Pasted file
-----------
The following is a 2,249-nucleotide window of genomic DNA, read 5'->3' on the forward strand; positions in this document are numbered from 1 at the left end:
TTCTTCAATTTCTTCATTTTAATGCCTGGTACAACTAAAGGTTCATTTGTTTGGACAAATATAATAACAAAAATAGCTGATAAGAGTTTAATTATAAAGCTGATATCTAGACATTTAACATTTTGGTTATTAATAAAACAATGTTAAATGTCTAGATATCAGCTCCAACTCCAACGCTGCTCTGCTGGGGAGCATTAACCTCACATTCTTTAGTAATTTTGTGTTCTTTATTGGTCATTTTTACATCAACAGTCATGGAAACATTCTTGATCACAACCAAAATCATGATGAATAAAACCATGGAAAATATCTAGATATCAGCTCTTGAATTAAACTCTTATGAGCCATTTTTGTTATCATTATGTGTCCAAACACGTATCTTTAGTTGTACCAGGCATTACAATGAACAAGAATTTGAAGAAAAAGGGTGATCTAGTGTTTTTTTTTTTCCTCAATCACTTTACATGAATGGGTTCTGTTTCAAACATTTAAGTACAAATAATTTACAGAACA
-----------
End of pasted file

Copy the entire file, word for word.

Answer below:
The following is a 2,249-nucleotide window of genomic DNA, read 5'->3' on the forward strand; positions in this document are numbered from 1 at the left end:
TTCTTCAATTTCTTCATTTTAATGCCTGGTACAACTAAAGGTTCATTTGTTTGGACAAATATAATAACAAAAATAGCTGATAAGAGTTTAATTATAAAGCTGATATCTAGACATTTAACATTTTGGTTATTAATAAAACAATGTTAAATGTCTAGATATCAGCTCCAACTCCAACGCTGCTCTGCTGGGGAGCATTAACCTCACATTCTTTAGTAATTTTGTGTTCTTTATTGGTCATTTTTACATCAACAGTCATGGAAACATTCTTGATCACAACCAAAATCATGATGAATAAAACCATGGAAAATATCTAGATATCAGCTCTTGAATTAAACTCTTATGAGCCATTTTTGTTATCATTATGTGTCCAAACACGTATCTTTAGTTGTACCAGGCATTACAATGAACAAGAATTTGAAGAAAAAGGGTGATCTAGTGTTTTTTTTTTTCCTCAATCACTTTACATGAATGGGTTCTGTTTCAAACATTTAAGTACAAATAATTTACAGAACA